The world is more wired than it’s ever been, and the visible impact of technology on modes of communication is evident. The government has taken this into consideration as it work towards improving national safety. In an effort to modernize emergency services, the FCC is considering the idea of allowing citizens to report crimes and stream video from cellular phones to emergency centers.
Being able to text 9-1-1 for help would be the next step in upgrading services. It would allow individuals to report crimes without being overheard, especially in potentially dangerous situations such as home invasions, kidnappings, or robberies.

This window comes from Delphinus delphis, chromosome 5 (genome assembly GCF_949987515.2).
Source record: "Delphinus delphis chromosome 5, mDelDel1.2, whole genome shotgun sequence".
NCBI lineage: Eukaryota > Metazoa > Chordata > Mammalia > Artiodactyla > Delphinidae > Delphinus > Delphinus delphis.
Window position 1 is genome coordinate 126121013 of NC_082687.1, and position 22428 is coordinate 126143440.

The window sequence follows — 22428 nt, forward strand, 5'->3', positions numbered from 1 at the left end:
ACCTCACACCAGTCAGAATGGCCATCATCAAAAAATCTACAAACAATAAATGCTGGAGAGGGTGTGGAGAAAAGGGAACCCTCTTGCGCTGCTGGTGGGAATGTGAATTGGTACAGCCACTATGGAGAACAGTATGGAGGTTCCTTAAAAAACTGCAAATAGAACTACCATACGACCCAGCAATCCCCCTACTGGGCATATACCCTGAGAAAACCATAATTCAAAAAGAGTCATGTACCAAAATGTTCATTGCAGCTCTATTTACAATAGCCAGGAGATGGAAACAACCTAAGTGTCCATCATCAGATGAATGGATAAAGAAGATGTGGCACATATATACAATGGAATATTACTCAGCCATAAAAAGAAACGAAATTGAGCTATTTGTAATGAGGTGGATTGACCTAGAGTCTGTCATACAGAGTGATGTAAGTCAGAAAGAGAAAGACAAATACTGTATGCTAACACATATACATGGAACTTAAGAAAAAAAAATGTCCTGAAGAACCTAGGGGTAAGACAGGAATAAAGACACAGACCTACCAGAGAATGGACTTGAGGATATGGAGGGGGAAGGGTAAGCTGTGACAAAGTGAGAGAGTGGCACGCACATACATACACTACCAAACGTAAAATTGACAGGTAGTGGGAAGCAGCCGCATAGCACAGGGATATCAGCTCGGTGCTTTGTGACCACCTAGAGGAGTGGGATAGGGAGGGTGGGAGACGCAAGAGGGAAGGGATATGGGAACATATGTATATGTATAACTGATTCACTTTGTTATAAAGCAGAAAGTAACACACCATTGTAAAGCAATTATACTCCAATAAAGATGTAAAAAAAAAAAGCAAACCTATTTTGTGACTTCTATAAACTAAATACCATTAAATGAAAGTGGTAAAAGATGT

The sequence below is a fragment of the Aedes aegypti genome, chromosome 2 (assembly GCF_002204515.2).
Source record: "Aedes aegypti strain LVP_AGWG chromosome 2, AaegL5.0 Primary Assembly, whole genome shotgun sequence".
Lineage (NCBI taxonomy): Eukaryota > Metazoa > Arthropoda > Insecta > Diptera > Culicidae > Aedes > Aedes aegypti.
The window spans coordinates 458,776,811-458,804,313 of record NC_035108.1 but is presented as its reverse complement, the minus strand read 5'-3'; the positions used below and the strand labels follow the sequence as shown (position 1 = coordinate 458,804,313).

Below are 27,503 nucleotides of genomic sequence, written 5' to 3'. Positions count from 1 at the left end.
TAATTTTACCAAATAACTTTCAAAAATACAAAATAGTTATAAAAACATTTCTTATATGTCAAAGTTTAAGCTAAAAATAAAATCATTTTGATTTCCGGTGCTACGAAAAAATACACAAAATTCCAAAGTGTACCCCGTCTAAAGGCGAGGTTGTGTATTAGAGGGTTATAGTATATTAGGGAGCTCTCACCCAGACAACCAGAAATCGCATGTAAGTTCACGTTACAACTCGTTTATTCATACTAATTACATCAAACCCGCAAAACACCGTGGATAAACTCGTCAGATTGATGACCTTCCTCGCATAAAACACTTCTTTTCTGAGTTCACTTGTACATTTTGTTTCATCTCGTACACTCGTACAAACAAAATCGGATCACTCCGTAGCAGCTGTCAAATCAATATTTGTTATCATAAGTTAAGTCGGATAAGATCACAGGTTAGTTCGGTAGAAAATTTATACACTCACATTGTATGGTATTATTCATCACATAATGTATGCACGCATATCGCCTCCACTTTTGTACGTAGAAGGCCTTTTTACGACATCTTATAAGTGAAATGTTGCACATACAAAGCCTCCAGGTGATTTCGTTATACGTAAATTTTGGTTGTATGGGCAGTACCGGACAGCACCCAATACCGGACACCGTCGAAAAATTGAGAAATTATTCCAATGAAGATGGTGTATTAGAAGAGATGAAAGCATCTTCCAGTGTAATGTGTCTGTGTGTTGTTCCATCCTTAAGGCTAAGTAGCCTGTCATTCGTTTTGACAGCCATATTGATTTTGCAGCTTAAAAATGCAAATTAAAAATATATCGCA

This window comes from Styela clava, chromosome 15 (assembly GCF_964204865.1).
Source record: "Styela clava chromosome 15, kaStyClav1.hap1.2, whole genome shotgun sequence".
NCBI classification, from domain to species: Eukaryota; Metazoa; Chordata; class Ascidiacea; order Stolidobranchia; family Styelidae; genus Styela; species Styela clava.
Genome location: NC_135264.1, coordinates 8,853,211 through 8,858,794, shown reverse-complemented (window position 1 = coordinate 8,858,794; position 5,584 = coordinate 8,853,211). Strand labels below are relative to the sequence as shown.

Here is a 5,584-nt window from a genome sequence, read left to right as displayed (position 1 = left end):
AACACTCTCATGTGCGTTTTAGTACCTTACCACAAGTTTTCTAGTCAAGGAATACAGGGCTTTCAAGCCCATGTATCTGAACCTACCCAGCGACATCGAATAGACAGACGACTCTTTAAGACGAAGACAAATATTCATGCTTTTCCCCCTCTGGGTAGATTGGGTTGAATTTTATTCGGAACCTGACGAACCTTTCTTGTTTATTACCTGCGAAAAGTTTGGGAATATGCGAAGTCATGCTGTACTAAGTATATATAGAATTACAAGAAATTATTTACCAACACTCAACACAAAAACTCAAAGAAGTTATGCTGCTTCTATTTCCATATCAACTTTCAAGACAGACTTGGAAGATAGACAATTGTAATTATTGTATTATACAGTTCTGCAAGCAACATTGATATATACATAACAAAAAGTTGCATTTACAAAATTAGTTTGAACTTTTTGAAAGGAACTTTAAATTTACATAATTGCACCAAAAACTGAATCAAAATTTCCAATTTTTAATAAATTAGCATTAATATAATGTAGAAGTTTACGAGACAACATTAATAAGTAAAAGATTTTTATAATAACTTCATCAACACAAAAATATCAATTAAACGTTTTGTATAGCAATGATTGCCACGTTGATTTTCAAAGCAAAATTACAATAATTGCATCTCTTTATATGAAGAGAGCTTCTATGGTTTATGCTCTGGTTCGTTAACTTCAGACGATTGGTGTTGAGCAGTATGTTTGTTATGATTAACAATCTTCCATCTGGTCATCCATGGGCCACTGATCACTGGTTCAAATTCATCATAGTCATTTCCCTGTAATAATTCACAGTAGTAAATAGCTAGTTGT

In a press release, the FCC cited the infamous Virginia Tech shootings as an example of how a modernized system could have been useful.
“The technological limitations of 9-1-1 can have tragic, real-world consequences,” the release said. “During the 2007 Virginia Tech campus shooting, students and witnesses desperately tried to send texts to 9-1-1 that local dispatchers never received. If these messages had gone through, first responders may have arrived on the scene faster with firsthand intelligence about the life-threatening situation that was unfolding.”
The FCC is also working on creating an automated pinging of 9-1-1 sensors, like the On-Star system used in cars.
9-1-1 became a national standard back in 1968, and handles more than 230 million calls each year, with 70 percent of those calls now coming from cellular phones.